“It would be great to completely understand the situation with certainty, wouldn’t it?

Introduce questions that consider possibilities.

“Ever wonder if asking other questions might be more helpful?”

“What does the pain I feel in this situation say about how much I care?”

“Would it be more troubling if I did not care?”

Ask rhetorical-why questions that energize optimal emotions:

“You love to ask questions, don’t you?”

“Have you noticed how refreshing new questions can be?”

“Ever notice you’re inquisitive by nature?”

“Can you see the value of questions in helping you understand how much you care?”

Take optimal a notch higher:

“Why not look for new reasons to smile?”

“Are you grateful for a brain that asks questions?”

“How about asking questions that inspire you to take positive action?”

“Why not love questions that foster health?”

“Would you like to know how to better enrich life  in and around you?”

A world of questions, a free-to-think-and-feel you.

The answer or solution is not necessarily to never use rhetorical why-loop questions per se, and rather to be and remain aware and conscious of their toxic intents, and thus, take action to change and shift the emotional state of your body by consciously changing your thoughts to match your intention to produce optimal emotional states.

The solution lies in first understanding and consciously awakening to realize that: we have infinitely more creative power over the emotional energies of our body than we have dared to imagine.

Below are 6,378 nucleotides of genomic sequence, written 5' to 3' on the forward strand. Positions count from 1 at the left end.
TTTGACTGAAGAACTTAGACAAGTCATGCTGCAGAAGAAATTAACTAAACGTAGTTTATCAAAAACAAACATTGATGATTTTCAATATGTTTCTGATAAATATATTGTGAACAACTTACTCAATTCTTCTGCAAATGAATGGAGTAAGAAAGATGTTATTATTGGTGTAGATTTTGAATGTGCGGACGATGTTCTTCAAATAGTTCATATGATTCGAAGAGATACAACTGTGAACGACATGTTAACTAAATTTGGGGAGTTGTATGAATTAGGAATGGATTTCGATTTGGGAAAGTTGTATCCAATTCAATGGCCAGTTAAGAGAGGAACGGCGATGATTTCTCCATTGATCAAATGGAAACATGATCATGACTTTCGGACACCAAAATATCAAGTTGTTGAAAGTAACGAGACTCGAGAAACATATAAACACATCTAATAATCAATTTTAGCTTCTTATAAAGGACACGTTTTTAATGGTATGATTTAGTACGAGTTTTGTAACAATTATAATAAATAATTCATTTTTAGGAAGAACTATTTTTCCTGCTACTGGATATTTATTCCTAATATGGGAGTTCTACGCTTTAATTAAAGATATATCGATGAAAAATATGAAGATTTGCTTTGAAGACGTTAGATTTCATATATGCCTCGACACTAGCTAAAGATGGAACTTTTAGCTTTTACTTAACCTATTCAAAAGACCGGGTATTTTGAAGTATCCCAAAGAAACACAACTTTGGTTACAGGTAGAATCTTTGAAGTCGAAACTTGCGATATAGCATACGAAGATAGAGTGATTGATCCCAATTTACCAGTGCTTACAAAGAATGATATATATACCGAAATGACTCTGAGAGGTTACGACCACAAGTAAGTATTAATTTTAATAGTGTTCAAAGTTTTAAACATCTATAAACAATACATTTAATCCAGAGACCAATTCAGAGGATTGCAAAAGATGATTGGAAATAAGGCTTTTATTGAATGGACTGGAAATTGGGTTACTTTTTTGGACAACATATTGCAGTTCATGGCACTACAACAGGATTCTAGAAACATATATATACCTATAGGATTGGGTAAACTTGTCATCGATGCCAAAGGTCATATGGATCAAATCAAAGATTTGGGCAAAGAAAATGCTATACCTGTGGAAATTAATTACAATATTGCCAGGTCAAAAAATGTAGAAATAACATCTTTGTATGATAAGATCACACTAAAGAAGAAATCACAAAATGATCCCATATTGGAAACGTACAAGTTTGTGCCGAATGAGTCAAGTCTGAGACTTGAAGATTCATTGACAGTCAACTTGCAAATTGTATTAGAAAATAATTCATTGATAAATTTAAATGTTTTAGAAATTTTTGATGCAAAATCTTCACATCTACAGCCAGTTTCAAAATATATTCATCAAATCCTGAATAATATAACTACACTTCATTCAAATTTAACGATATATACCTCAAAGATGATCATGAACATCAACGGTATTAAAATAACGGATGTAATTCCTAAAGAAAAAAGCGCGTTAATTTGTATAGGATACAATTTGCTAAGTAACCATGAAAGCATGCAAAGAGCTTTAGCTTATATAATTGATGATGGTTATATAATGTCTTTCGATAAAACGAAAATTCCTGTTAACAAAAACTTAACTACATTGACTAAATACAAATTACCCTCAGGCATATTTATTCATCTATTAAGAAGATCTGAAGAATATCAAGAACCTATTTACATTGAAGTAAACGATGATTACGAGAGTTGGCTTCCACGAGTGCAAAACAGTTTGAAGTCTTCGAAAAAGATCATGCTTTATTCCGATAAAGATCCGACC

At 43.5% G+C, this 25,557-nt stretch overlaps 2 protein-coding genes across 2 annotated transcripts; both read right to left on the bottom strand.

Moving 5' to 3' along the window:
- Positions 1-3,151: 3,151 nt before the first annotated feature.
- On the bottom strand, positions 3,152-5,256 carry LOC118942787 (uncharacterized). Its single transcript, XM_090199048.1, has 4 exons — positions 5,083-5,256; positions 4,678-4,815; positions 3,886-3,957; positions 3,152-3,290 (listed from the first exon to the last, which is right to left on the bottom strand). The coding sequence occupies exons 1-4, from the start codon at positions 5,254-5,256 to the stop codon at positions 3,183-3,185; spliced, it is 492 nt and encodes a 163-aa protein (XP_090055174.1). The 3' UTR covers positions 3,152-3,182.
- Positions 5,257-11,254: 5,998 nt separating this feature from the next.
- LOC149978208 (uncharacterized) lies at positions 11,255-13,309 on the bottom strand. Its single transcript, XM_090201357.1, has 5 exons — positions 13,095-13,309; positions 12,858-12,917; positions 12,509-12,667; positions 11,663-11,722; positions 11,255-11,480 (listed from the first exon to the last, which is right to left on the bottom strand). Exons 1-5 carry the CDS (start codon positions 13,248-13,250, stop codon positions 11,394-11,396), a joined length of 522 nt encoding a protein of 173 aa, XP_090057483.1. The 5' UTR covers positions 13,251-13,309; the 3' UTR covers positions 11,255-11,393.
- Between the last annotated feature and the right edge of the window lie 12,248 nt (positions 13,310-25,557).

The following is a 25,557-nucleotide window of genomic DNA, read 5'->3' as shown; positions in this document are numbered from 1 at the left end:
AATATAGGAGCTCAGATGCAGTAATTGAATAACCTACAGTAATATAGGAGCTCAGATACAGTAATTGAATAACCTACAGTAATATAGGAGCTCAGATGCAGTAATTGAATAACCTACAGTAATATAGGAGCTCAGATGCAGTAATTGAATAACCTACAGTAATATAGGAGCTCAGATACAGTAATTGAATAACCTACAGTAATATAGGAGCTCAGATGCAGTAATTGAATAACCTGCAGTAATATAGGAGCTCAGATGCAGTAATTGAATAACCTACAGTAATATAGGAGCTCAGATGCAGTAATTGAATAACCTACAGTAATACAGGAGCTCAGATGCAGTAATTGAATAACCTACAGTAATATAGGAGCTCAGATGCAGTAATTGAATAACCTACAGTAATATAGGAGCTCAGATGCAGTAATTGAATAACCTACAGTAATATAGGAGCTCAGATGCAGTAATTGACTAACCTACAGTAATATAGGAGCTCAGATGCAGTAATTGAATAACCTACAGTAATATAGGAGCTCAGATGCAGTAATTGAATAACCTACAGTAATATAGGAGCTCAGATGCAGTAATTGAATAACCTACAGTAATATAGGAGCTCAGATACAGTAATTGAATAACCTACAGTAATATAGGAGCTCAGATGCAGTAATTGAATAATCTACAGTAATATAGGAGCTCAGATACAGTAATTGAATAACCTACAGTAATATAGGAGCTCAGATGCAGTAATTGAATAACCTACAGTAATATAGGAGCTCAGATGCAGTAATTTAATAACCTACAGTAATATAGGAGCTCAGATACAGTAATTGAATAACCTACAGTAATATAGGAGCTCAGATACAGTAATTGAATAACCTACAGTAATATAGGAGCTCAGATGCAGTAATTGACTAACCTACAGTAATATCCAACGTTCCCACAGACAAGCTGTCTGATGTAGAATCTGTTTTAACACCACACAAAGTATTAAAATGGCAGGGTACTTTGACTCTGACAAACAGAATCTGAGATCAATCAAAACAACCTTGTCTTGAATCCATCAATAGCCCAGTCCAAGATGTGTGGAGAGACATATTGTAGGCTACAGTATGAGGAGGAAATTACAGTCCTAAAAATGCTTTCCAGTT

The social environment, including relationships in past and present, have the power to change the structure of the brain and thus alter the mind – in a negative or positive direction. The good news is that the brain has built-in flexibility to change throughout life, so in a sense, with good conscious cognitive-emotional reexperiencing, you can turn your life on a dime (so to speak).

Step by step, you can change your life for the better and practice acceptance, that is, fully accept yourself and life without completely understanding why something happened.

It feels wonderfully freeing to be open to taking positive action to learn new amazing things about yourself and life. You were born free, and deserve to live free.

 

 


Comments


View Comments / Leave a Comment

This post currently has 0 comments.
You can read the comments or leave your own thoughts.

Trackbacks

Mental Health Social (December 10, 2012)

From Psych Central's website:
PsychCentral (December 10, 2012)

From Psych Central's website:
PsychCentral (December 10, 2012)






    Last reviewed: 26 Jan 2013

APA Reference
Staik, A. (2012). Questions Are Great Brain Boosters – A Few Fear-Busting Questions, 3 of 3. Psych Central. Retrieved on August 23, 2014, from http://blogs.psychcentral.com/relationships/2012/12/questions-are-great-brain-boosters-a-few-fear-busting-questions-3-of-3/

 

 

Subscribe to this Blog: Feed

Recent Comments
  • Frances: Thank you Dr Staik. The best and most informative on NPD I’ve read so far!!! You have described most...
  • BrokenByTheLie: Please note that *some* people absolutely cannot be friends with the gender they are attracted to...
  • shadow: I have suspected my bf was cheating and I found a text to a woman and naked pic of her in his phone he said...
  • Lean~in: Think man Think. The fact that you read this article indicates you are thinking. NOT ACTING on an impulse....
  • David: Very good article, and also some very interesting comments. I ended up here whilst trying to figure out what...
Subscribe to Our Weekly Newsletter

Find a Therapist
Enter ZIP or postal code



Users Online: 12240
Join Us Now!